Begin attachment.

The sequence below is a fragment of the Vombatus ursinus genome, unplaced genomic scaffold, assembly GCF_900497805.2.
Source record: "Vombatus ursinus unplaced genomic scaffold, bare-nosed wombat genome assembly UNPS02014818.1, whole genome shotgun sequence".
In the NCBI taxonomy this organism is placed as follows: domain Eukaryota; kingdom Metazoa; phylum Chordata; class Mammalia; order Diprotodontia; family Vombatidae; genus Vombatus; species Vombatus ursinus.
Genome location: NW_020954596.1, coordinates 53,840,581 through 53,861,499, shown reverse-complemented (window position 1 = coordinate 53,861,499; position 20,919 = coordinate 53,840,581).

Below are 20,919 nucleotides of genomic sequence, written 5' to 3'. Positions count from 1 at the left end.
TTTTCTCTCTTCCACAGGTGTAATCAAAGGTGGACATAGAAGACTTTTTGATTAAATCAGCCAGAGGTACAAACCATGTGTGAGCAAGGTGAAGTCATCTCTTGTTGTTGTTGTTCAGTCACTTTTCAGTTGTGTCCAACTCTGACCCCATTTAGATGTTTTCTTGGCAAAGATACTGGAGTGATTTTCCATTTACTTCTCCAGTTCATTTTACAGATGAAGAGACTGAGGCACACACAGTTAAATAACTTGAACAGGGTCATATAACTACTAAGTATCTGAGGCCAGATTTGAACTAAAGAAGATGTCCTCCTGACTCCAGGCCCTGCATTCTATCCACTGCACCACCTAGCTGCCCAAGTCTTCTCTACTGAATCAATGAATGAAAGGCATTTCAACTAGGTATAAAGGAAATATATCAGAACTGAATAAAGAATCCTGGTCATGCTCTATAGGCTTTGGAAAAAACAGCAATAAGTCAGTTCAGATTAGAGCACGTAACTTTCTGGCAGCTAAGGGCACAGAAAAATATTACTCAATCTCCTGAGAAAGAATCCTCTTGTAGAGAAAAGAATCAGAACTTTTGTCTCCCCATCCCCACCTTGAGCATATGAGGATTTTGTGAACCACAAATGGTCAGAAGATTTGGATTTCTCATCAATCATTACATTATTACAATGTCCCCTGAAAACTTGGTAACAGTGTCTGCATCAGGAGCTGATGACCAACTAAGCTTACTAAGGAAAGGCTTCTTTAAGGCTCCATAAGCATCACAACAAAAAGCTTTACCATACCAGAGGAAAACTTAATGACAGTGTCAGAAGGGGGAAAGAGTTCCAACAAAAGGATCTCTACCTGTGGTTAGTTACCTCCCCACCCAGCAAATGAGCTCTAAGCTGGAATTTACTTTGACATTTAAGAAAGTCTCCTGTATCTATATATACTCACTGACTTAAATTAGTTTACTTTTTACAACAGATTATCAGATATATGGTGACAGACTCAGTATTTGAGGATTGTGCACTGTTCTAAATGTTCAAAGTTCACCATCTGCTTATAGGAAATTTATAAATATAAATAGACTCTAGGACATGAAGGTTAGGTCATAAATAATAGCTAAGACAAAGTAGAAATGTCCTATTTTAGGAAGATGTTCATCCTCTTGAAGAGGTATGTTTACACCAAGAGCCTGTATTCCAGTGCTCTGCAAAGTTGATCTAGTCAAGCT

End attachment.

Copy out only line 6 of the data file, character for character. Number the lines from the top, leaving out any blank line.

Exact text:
TTTTCTCTCTTCCACAGGTGTAATCAAAGGTGGACATAGAAGACTTTTTGATTAAATCAGCCAGAGGTACAAACCATGTGTGAGCAAGGTGAAGTCATCTCTTGTTGTTGTTGTTCAGTCACTTTTCAGTTGTGTCCAACTCTGACCCCATTTAGATGTTTTCTTGGCAAAGATACTGGAGTGATTTTCCATTTACTTCTCCAGTTCATTTTACAGATGAAGAGACTGAGGCACACACAGTTAAATAACTTGAACAGGGTCATATAACTACTAAGTATCTGAGGCCAGATTTGAACTAAAGAAGATGTCCTCCTGACTCCAGGCCCTGCATTCTATCCACTGCACCACCTAGCTGCCCAAGTCTTCTCTACTGAATCAATGAATGAAAGGCATTTCAACTAGGTATAAAGGAAATATATCAGAACTGAATAAAGAATCCTGGTCATGCTCTATAGGCTTTGGAAAAAACAGCAATAAGTCAGTTCAGATTAGAGCACGTAACTTTCTGGCAGCTAAGGGCACAGAAAAATATTACTCAATCTCCTGAGAAAGAATCCTCTTGTAGAGAAAAGAATCAGAACTTTTGTCTCCCCATCCCCACCTTGAGCATATGAGGATTTTGTGAACCACAAATGGTCAGAAGATTTGGATTTCTCATCAATCATTACATTATTACAATGTCCCCTGAAAACTTGGTAACAGTGTCTGCATCAGGAGCTGATGACCAACTAAGCTTACTAAGGAAAGGCTTCTTTAAGGCTCCATAAGCATCACAACAAAAAGCTTTACCATACCAGAGGAAAACTTAATGACAGTGTCAGAAGGGGGAAAGAGTTCCAACAAAAGGATCTCTACCTGTGGTTAGTTACCTCCCCACCCAGCAAATGAGCTCTAAGCTGGAATTTACTTTGACATTTAAGAAAGTCTCCTGTATCTATATATACTCACTGACTTAAATTAGTTTACTTTTTACAACAGATTATCAGATATATGGTGACAGACTCAGTATTTGAGGATTGTGCACTGTTCTAAATGTTCAAAGTTCACCATCTGCTTATAGGAAATTTATAAATATAAATAGACTCTAGGACATGAAGGTTAGGTCATAAATAATAGCTAAGACAAAGTAGAAATGTCCTATTTTAGGAAGATGTTCATCCTCTTGAAGAGGTATGTTTACACCAAGAGCCTGTATTCCAGTGCTCTGCAAAGTTGATCTAGTCAAGCT